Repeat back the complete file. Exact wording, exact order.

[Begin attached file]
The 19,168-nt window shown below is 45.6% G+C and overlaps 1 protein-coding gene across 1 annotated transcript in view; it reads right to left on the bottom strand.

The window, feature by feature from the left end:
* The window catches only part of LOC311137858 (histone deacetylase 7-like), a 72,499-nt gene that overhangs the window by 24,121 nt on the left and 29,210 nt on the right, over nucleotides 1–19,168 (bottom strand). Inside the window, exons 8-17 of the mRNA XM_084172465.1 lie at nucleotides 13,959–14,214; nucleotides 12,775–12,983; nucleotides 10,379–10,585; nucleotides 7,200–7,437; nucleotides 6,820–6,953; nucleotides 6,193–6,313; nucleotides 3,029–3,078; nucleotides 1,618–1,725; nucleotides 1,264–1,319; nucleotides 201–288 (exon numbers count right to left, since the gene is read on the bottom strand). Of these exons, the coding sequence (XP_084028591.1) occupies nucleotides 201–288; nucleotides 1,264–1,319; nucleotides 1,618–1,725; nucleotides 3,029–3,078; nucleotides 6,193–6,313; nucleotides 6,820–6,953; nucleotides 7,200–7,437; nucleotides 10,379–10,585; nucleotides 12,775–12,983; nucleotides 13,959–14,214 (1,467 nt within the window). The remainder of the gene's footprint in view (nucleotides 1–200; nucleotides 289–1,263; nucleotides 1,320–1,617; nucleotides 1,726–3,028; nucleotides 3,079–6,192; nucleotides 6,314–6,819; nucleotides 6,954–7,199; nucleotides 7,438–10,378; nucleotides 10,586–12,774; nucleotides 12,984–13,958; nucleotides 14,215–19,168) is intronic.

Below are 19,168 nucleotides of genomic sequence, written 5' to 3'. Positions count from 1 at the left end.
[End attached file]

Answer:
The 19,168-nt window shown below is 45.6% G+C and overlaps 1 protein-coding gene across 1 annotated transcript in view; it reads right to left on the bottom strand.

The window, feature by feature from the left end:
* The window catches only part of LOC311137858 (histone deacetylase 7-like), a 72,499-nt gene that overhangs the window by 24,121 nt on the left and 29,210 nt on the right, over nucleotides 1–19,168 (bottom strand). Inside the window, exons 8-17 of the mRNA XM_084172465.1 lie at nucleotides 13,959–14,214; nucleotides 12,775–12,983; nucleotides 10,379–10,585; nucleotides 7,200–7,437; nucleotides 6,820–6,953; nucleotides 6,193–6,313; nucleotides 3,029–3,078; nucleotides 1,618–1,725; nucleotides 1,264–1,319; nucleotides 201–288 (exon numbers count right to left, since the gene is read on the bottom strand). Of these exons, the coding sequence (XP_084028591.1) occupies nucleotides 201–288; nucleotides 1,264–1,319; nucleotides 1,618–1,725; nucleotides 3,029–3,078; nucleotides 6,193–6,313; nucleotides 6,820–6,953; nucleotides 7,200–7,437; nucleotides 10,379–10,585; nucleotides 12,775–12,983; nucleotides 13,959–14,214 (1,467 nt within the window). The remainder of the gene's footprint in view (nucleotides 1–200; nucleotides 289–1,263; nucleotides 1,320–1,617; nucleotides 1,726–3,028; nucleotides 3,079–6,192; nucleotides 6,314–6,819; nucleotides 6,954–7,199; nucleotides 7,438–10,378; nucleotides 10,586–12,774; nucleotides 12,984–13,958; nucleotides 14,215–19,168) is intronic.

Below are 19,168 nucleotides of genomic sequence, written 5' to 3'. Positions count from 1 at the left end.